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  5. In the year 1847 the British government commissioned a report into the state of education in Wales. Not, in itself, such a momentous event, but when the remit of the report was widened to include a study of the morals of the Welsh people it resulted in a furore that still rumbles on to this very day. Never can a civil service document have excited such passion as the 1847 Report of the Commissioners of Enquiry into the State of Education in Wales (780kb pdf file). Blue books The report, known throughout Wales as the Treason of the Blue Books (all government reports being bound in blue covers), was the result of a motion put forward a year earlier by William Williams, the Welsh MP for Coventry. He was particularly concerned about the lack of opportunity for poor children in his homeland to gain knowledge of the English language. Kay-Shuttleworth, secretary to the Council on Education, wrote the terms of reference for the Enquiry in October 1846 and it is clear, right from the beginning, that education was only one of the government's concerns. From the 1820s to the late 1840s Wales had appeared to be the centre of major discontentment. In the 1820s there had been serious disturbances in Tredegar and Merthyr while in Ceridigion there had been a virtual war over the issue of land enclosures. From 1839 to the mid 1840s the the Rebecca Riots caused mayhem across mid and south Wales while in 1939 the Chartist march on Newport provoked huge worry and concerns in government circles. Clearly Wales needed to be looked at in some detail and to English officials and civil servants it seemed highly likely that, in the far west, sedition was being planned - in the Welsh language. There is no doubt that education for poor children in Wales was inadequate - it was also inadequate in England! There was desperate requirement for quality education for all, education that would, the government felt - long before the commissioners reported back - be predominantly in the English language. And central to this was the need to provide trained teachers. The trouble came when the extra clause was slipped into the terms of reference, to look at the morals and behaviour of the Welsh people. Quite why this was inserted is not clear - certainly it could have little impact on the educational element of the report who could and would educate their charges efficiently. Since the predominance of Welsh was one of the main reasons for the report it would have been reasonable to expect the commissioners appointed to oversee the inspections to have a knowledge of the Welsh tongue. Not so. Commissioners Lingen, Simons and Vaughan Johnson spoke no Welsh, were not even educationalists and, importantly, had no experience of the type of fervent non-conformity to be found in Wales. A number of assistant commissioners were appointed and, by and large, these were the men who toured the schools, towns and villages. The questions they asked, the passages of literature (usually the Bible) they required children to read and the problems that were meant to worked out in the head of each child were framed in English - many of the school teachers had difficulty understanding them, let alone their pupils. While the non-conformist Sunday Schools - where education was offered in Welsh - were, in the main, praised in the report, the ordinary day schools were certainly not. It was hardly surprising when pupils were expected to work out subtraction problems such as "Take 1799 from 2471," in their heads, with an answer expected within a few seconds. And the condition of the schools themselves was under equal scrutiny: "The school is held in the mistresses house. I shall never forget the hot sickening smell which struck me on opening the door of that low, dark room in which 30 girls and 20 boys were huddled together." But there were other issues of concern for the commissioners. They had also been charged with making a study of the moral state of the country and it was a task they were happy to carry out. When looking at the morals of the nation the Anglican vicars, many of whom felt isolated and apart from the parish in which they lived, were quite content to help out with comments that were little more than a little condemnatory: It is difficult... to describe in proper terms the state of the common people of Wales in the intercourse of the sexes. I believe the proportion of illegitimate children to the population in Anglesey, with only one exception, and that is also in Wales, exceeds that in any other county in the kingdom." When the report was published it was scathing and sweeping in its findings. Welsh children were poorly educated, poorly taught and had little or no understanding of the English language. They were ignorant, dirty and badly motivated. Welsh women were not just lax in their morals - many of them being late home from chapel meetings! - they were also non-conformist lax. To reinforce the power of the established church and to make English the required mode of teaching and expression in schools is the main thrust of the report. Howls of protest were to be expected - and they duly came. Yet the sobriquet "Treason of the Blue Books" did not come into popular usage until seven years later when Robert Jones Derfel wrote a play called Brad y Llyfrau Gleision, or, in English, The Treason of the Blue Books. Derfel's play opens in Hell where the Devil decides that the Welsh people are too good and are becoming more godly by the hour thanks to the influence of non-conformity. He promptly hatches a plan to bring down this pure and godly people. The play has shaped the opinions of many, even at this late stage. Many people believe the findings of the enquiry had been more or less decided before the commissioners even began their work. One thing is clear, however. The report gives us a fascinating snapshot of life in the 1840s and for a brief while, at least, it did manage to put education high on the political agenda. Ultimately, however, the Treason of the Blue Books helped to create a view, a rather smirking and disrespectful view, of Welsh morals that has lasted until the 21st century. Publication of The Report of the Commissioners of Enquiry remains one of the most important moments in Welsh history, and it is questionable whether or not the Welsh language has yet managed to break free from the disapproval of the commissioners. Phil Carradice investigates how Victorian Wales was scandalised by a government report into its schools and sexual morals in Blue Books and Red Faces on this week's episode of Past Master on Sunday 23 January at 5.30pm.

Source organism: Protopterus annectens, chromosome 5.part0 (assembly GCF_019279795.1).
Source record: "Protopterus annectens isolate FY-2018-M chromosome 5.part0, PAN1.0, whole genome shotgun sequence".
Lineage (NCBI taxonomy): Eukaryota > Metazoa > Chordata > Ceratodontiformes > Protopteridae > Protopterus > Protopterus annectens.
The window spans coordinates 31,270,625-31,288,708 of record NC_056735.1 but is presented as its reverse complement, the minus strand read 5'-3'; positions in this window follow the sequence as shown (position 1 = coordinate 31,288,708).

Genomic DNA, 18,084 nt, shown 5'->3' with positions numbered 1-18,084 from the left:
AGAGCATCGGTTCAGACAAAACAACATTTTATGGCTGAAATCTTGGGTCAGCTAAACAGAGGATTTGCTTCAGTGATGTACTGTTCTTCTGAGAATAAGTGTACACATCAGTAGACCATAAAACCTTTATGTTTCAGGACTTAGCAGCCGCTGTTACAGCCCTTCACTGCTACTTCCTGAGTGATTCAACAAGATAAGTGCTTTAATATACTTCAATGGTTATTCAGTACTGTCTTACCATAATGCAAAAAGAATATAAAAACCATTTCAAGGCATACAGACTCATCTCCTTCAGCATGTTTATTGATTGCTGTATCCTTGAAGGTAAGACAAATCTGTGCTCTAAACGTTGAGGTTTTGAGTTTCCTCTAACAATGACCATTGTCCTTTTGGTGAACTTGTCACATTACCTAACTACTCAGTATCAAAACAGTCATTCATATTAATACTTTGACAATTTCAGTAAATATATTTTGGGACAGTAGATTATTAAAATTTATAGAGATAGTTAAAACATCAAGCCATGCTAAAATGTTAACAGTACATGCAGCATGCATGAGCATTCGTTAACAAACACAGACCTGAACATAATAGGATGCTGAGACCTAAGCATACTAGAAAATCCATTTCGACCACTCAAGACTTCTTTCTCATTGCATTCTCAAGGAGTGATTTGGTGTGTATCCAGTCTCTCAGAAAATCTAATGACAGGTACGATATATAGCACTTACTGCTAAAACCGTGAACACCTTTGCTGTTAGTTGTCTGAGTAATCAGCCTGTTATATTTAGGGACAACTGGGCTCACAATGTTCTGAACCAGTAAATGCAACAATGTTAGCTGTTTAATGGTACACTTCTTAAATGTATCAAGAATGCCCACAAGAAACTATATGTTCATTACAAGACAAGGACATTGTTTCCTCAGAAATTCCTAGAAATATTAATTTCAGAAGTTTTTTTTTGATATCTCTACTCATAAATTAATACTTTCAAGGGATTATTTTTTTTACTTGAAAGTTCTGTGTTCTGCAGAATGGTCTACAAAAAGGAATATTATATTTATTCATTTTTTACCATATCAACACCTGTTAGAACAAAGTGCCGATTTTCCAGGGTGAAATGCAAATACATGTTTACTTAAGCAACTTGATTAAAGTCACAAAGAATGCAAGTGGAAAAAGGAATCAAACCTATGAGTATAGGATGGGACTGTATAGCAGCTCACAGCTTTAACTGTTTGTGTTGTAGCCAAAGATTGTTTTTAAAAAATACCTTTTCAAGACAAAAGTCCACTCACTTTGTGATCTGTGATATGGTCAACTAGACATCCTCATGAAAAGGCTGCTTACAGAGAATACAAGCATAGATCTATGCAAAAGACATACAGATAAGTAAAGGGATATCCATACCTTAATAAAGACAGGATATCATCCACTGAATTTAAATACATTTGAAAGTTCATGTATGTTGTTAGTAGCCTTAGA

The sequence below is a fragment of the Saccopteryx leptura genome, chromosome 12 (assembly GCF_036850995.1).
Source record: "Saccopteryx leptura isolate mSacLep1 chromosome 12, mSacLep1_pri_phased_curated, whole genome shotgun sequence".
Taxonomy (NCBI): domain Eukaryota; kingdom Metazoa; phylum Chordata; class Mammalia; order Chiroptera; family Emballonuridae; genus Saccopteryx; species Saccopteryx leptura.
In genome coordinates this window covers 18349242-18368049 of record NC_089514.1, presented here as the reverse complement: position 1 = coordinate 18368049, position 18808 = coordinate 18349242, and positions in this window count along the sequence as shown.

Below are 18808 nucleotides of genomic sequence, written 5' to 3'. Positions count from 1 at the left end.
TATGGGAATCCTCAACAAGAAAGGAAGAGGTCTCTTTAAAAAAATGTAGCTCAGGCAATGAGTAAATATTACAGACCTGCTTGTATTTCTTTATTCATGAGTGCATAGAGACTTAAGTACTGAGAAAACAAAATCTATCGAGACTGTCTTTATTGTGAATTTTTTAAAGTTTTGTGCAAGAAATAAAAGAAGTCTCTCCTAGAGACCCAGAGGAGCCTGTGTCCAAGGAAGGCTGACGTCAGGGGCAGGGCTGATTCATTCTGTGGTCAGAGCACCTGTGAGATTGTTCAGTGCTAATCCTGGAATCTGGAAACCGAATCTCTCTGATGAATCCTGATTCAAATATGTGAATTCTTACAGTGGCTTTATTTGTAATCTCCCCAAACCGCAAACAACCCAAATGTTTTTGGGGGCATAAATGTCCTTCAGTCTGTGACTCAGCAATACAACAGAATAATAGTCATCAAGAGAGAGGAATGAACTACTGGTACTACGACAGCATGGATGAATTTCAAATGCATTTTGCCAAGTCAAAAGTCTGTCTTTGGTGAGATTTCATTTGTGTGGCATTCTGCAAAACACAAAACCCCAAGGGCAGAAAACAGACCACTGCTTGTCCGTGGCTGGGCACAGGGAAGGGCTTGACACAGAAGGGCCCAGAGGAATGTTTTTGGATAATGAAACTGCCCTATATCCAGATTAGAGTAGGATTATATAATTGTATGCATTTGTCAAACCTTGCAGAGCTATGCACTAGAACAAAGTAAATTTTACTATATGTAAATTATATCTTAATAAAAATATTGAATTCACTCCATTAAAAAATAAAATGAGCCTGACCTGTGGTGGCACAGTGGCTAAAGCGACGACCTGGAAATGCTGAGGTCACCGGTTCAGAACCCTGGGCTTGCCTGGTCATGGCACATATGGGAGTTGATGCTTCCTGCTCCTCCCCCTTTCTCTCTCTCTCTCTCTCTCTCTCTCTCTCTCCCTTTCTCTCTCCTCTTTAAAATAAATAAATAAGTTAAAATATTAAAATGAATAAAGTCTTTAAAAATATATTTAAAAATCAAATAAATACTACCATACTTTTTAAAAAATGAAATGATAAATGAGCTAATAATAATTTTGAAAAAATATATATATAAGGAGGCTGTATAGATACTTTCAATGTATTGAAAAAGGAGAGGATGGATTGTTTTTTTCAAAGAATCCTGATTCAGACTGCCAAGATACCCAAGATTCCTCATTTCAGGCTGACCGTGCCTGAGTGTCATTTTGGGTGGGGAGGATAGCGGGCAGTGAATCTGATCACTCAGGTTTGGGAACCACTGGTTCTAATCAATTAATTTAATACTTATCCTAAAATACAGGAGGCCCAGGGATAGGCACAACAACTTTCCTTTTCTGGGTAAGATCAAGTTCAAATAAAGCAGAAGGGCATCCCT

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  6. Do you have a story about life in Wales that you want to share with the world? A new bilingual website, People's Collection Wales launches today and promises new ways to explore, share and engage with Welsh history and culture. This is an exciting online project that is truly groundbreaki...

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  7. Most people who drive west from Carmarthen on the road to Pembroke pass through the village of Llanddowror, blithely unaware that this quiet backwater spot was, in the early 18th century, the centre of an educational movement that was taking Wales - perhaps even the world - by storm. For this was the base of Griffith Jones and his famous Circulating Schools. In an age when there was no compulsory education, when the vast majority of working class people could neither read nor write, Griffith Jones created a system of schooling that by the time of his death in 1761 had taught almost 200,000 people to read. Jones, arguably more than anyone else, helped to make Wales into a literate and literary nation. Griffith Jones was born in Carmarthenshire in 1683. He was educated at Carmarthen Grammar School and was ordained into the Church of England in 1708. After early curacies in places like Penbryn (Cardiganshire) and Penrieth (Pembrokeshire), he became curate and master of the the Society for the Promotion of Christian Knowledge School in Laugharne. At one stage he did consider going to India to carry out missionary work for the SPCK, but decided against it and in 1716 became rector at Llanddowror, a post he held for the rest of his life. As an active member of the SPCK Jones was concerned about the illiteracy of his parishioners and when he began his Circulating Schools in about 1731 he was clear that one of his main aims was salvation. He wanted people to read but only so that they could read the Bible and the catechism of the Church of England. What Griffith Jones created was a series of schools that would rotate or circulate around the rural parishes of Wales, mainly in the winter months when farm work was relatively slack. The schools would stay in one place for approximately three months and then move on to another location. Dozens of men, women and children flocked to the schools where they used the Bible both as a means of instruction and as a training manual or reading book. The Bible was used as a means of instruction and as a training manual or reading book By 1737, just six years after they began, there were 37 such schools in existence with over 2500 pupils or scholars attending the classes. For those who had to work during the day, evening classes were set up and Jones himself, from his base in Llanddowror, was instrumental in training the teachers. He had powerful support from wealthy land owners like Madam Bevan, the woman who continued to run and oversee the schools after his death in April 1761. The system attracted the interest of reformers and educationalists from all over Britain - and from further afield as well. In 1764 Catherine II of Russia commissioned a report on the activities of the schools, with a view to creating a similar system in her own country. Griffith Jones was not without critics, however. Many people disagreed with teaching ordinary working men and women to read, particularly reactionary clergymen who felt that their position at the centre of the community was being undermined. Jones was a powerful preacher, someone who would hold the attention of mass gatherings, whether they were in the church or in the open air. He was called to account on several occasions by his Bishop for ignoring church rules and customs and, particularly, for things like preaching on the weekday! It did not stop Griffith Jones who was determined to proceed with what he felt to be his mission in life. Although not a reformer himself he can be seen to be something of a forerunner to the Methodist revival that was soon to hit Wales and all of the United Kingdom. By creating a literate and educated populace, men and women with a deep and focussed interest in the gospels and all scriptures, he had certainly paved the way for ministers like John Wesley. More significantly, Griffith Jones and his Circulating Schools had created a people for whom education was crucially important, not just as a way to better oneself but as an aim and an end in itself. That is a stance that has never left the Welsh people. Feel free to comment! If you want to have your say, on this or any other BBC blog, you will need to sign in to your BBC iD account. If you don't have a BBC iD account, you can register here - it'll allow you to contribute to a range of BBC sites and services using a single login. Need some assistance? Read about BBC iD, or get some help with registering.